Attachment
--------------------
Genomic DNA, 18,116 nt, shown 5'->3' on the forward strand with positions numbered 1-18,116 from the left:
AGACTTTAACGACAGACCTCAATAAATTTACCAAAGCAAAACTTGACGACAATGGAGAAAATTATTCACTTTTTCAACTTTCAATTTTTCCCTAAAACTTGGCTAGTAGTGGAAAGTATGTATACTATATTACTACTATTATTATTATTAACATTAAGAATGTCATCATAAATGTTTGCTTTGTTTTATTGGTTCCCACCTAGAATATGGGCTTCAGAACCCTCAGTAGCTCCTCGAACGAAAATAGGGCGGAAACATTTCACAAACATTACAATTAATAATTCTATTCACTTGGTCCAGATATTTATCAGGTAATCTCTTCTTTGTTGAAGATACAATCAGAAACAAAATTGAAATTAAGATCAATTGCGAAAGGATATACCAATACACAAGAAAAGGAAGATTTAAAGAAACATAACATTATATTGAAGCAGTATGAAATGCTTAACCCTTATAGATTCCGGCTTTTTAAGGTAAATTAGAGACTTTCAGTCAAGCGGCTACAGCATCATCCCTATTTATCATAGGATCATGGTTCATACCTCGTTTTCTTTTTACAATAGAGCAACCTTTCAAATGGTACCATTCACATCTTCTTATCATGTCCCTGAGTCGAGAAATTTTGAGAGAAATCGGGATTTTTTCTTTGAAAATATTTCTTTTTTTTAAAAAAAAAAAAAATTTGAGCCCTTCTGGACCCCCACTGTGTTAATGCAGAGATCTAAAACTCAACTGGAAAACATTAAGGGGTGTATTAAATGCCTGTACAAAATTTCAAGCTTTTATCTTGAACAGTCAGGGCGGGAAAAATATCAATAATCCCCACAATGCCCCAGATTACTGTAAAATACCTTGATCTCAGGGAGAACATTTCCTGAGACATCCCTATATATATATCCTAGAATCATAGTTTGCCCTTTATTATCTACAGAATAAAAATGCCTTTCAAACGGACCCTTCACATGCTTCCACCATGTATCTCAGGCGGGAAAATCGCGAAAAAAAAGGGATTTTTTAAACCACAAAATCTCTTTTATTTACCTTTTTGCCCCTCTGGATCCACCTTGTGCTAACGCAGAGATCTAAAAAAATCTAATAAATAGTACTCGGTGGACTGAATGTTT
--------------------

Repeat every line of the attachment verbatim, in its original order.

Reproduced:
Genomic DNA, 18,116 nt, shown 5'->3' on the forward strand with positions numbered 1-18,116 from the left:
AGACTTTAACGACAGACCTCAATAAATTTACCAAAGCAAAACTTGACGACAATGGAGAAAATTATTCACTTTTTCAACTTTCAATTTTTCCCTAAAACTTGGCTAGTAGTGGAAAGTATGTATACTATATTACTACTATTATTATTATTAACATTAAGAATGTCATCATAAATGTTTGCTTTGTTTTATTGGTTCCCACCTAGAATATGGGCTTCAGAACCCTCAGTAGCTCCTCGAACGAAAATAGGGCGGAAACATTTCACAAACATTACAATTAATAATTCTATTCACTTGGTCCAGATATTTATCAGGTAATCTCTTCTTTGTTGAAGATACAATCAGAAACAAAATTGAAATTAAGATCAATTGCGAAAGGATATACCAATACACAAGAAAAGGAAGATTTAAAGAAACATAACATTATATTGAAGCAGTATGAAATGCTTAACCCTTATAGATTCCGGCTTTTTAAGGTAAATTAGAGACTTTCAGTCAAGCGGCTACAGCATCATCCCTATTTATCATAGGATCATGGTTCATACCTCGTTTTCTTTTTACAATAGAGCAACCTTTCAAATGGTACCATTCACATCTTCTTATCATGTCCCTGAGTCGAGAAATTTTGAGAGAAATCGGGATTTTTTCTTTGAAAATATTTCTTTTTTTTAAAAAAAAAAAAAATTTGAGCCCTTCTGGACCCCCACTGTGTTAATGCAGAGATCTAAAACTCAACTGGAAAACATTAAGGGGTGTATTAAATGCCTGTACAAAATTTCAAGCTTTTATCTTGAACAGTCAGGGCGGGAAAAATATCAATAATCCCCACAATGCCCCAGATTACTGTAAAATACCTTGATCTCAGGGAGAACATTTCCTGAGACATCCCTATATATATATCCTAGAATCATAGTTTGCCCTTTATTATCTACAGAATAAAAATGCCTTTCAAACGGACCCTTCACATGCTTCCACCATGTATCTCAGGCGGGAAAATCGCGAAAAAAAAGGGATTTTTTAAACCACAAAATCTCTTTTATTTACCTTTTTGCCCCTCTGGATCCACCTTGTGCTAACGCAGAGATCTAAAAAAATCTAATAAATAGTACTCGGTGGACTGAATGTTT